Half of the cover in the world is left handed.
So, there's that...
I don't even operate
|E tan e epi tas|
If I was kicking in doors for a living…..yeah useful skill.
As luck has it I don’t have to kick in doors for a living so……..notsomuch for me.
Now I am not saying training up to and beyond the razor edge of a skill set Is a bad idea, I’m just saying I don’t have time for all that and will likely never have a need for it. Christ I am happy I can reload and keep the pointy flashy end in the right direction.
…….3 days later due to karma being a fickle bitch cslinger was found dead because he had to poke too much of his body out into the cut if only he would have been able to left shoulder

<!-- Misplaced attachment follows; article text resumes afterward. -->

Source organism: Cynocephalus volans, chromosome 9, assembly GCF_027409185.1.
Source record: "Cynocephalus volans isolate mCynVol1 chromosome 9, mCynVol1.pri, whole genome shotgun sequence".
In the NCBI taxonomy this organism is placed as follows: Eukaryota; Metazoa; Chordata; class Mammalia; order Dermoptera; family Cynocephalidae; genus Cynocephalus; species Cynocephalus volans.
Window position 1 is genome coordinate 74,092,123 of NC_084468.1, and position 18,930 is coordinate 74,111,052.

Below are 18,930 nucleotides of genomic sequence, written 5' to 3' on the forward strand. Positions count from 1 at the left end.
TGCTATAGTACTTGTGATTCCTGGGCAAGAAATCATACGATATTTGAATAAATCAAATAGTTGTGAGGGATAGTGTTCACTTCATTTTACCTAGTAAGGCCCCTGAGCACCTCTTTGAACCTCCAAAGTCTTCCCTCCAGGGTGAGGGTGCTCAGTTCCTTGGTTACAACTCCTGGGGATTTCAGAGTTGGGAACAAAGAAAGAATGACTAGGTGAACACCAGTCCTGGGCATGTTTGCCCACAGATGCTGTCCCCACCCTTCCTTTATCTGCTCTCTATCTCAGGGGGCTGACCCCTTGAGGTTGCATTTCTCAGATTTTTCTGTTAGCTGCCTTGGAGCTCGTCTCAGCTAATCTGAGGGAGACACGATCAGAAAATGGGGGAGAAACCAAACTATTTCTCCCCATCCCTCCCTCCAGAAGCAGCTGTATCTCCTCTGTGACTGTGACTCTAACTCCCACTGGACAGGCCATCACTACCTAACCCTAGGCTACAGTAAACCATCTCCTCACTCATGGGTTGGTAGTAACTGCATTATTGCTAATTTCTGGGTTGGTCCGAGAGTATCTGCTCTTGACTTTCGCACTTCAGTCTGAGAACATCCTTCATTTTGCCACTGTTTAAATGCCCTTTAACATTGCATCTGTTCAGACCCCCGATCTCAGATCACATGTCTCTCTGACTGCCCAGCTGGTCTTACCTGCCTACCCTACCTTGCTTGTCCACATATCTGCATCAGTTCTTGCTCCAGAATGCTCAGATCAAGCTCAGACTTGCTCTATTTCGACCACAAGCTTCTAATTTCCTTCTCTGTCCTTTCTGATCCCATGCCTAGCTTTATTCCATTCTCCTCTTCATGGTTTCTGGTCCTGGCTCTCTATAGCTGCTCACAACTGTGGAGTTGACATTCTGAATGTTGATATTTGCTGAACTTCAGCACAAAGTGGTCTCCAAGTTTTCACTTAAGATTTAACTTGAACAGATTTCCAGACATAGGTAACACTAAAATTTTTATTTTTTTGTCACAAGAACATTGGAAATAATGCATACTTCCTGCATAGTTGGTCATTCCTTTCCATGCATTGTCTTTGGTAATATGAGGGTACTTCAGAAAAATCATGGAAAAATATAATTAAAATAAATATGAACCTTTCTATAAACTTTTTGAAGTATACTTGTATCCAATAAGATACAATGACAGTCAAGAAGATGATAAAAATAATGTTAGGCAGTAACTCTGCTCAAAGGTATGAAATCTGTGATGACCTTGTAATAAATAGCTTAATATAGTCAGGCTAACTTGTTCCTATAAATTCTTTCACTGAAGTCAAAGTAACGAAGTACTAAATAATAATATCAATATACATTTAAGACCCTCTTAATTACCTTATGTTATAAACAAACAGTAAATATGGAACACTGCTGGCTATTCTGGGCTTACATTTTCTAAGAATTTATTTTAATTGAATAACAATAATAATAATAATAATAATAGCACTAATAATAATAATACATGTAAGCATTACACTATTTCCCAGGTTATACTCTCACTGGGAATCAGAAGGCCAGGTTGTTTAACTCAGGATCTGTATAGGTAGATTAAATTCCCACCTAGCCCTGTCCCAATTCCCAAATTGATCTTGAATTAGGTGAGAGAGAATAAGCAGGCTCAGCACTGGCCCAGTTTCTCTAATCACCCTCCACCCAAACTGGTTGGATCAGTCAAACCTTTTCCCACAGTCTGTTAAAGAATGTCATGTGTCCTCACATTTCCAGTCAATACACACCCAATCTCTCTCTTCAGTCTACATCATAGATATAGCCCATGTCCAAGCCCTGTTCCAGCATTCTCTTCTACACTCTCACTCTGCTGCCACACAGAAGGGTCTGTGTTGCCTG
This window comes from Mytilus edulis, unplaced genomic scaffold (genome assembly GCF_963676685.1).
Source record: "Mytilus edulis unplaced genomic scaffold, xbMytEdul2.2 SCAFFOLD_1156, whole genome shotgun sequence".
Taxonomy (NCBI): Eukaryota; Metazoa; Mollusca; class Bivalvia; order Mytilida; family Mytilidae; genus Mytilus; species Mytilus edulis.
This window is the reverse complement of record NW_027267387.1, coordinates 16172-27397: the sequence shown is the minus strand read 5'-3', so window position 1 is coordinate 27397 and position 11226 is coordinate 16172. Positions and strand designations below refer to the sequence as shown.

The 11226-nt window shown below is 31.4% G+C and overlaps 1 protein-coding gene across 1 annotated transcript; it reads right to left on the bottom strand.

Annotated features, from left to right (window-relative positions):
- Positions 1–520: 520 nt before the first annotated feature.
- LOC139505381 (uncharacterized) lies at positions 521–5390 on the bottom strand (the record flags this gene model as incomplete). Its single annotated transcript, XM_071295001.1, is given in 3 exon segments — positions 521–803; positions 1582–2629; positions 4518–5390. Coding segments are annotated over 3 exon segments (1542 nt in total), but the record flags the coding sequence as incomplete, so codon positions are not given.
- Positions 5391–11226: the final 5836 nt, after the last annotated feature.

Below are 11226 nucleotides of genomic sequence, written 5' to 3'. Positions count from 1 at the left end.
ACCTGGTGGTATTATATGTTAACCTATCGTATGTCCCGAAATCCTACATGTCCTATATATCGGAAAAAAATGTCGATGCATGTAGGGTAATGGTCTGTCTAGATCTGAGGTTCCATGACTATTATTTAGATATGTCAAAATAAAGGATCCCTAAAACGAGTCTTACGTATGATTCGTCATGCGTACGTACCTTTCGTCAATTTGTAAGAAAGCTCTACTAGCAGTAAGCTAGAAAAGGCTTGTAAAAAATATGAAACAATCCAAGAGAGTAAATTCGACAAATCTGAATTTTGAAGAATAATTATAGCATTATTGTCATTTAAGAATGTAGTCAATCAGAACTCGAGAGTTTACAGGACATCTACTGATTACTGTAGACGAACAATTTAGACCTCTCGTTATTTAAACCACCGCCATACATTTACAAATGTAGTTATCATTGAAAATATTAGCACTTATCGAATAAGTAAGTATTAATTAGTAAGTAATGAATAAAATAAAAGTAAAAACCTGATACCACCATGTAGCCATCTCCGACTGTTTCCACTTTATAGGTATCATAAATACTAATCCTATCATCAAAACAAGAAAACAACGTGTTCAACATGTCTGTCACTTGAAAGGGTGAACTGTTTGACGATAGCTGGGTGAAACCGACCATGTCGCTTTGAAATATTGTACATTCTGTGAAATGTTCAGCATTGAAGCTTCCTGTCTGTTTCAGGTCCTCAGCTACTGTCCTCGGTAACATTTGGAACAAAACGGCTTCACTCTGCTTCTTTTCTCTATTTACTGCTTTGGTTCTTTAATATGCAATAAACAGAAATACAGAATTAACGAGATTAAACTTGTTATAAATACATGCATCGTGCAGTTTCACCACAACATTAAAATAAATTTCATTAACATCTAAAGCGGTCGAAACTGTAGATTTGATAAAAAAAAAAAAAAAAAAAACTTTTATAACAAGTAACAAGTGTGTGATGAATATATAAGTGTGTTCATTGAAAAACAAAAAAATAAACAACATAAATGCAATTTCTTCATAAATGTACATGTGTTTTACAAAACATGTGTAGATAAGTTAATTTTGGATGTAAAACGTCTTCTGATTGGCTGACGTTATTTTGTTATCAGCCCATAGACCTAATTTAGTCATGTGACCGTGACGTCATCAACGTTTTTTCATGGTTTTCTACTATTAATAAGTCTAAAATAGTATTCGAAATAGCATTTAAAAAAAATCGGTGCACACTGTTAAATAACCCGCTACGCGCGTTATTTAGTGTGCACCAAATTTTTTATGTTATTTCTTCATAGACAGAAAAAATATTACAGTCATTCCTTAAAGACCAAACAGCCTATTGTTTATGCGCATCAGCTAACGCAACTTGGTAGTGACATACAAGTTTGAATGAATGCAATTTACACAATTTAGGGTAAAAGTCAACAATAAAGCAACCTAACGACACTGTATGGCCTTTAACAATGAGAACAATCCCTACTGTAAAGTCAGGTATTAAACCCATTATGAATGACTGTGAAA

"Guns are tools. The only weapon ever created was man."
I've never tried the AR left handed, but know it's awkward with the rifles I have shot LH.
Not a bad skill to practice, though. May have to next time I'm at the range.
The Enemy's gate is down.
It’s important if shooting from both shoulders is required for a competition one’s in or for something like a law enforcement qualification. Otherwise: No.
Long ago when another deputy and I developed my agency’s patrol rifle qualification course we had both been exposed to the requirement to shoot from our nondominant shoulders in the NRA LE instructor course (as I recall). It was therefore more or less our assumption that it needed to be in our qual requirement. Over the years since, though, I have given the question a lot of thought and watched countless officers struggle to do it at even a minimally acceptable level. I have come to the conclusion that teaching the technique and requiring it for qualification is a waste of time, effort, and ammunition that would be better spent on improving conventional shooting skills.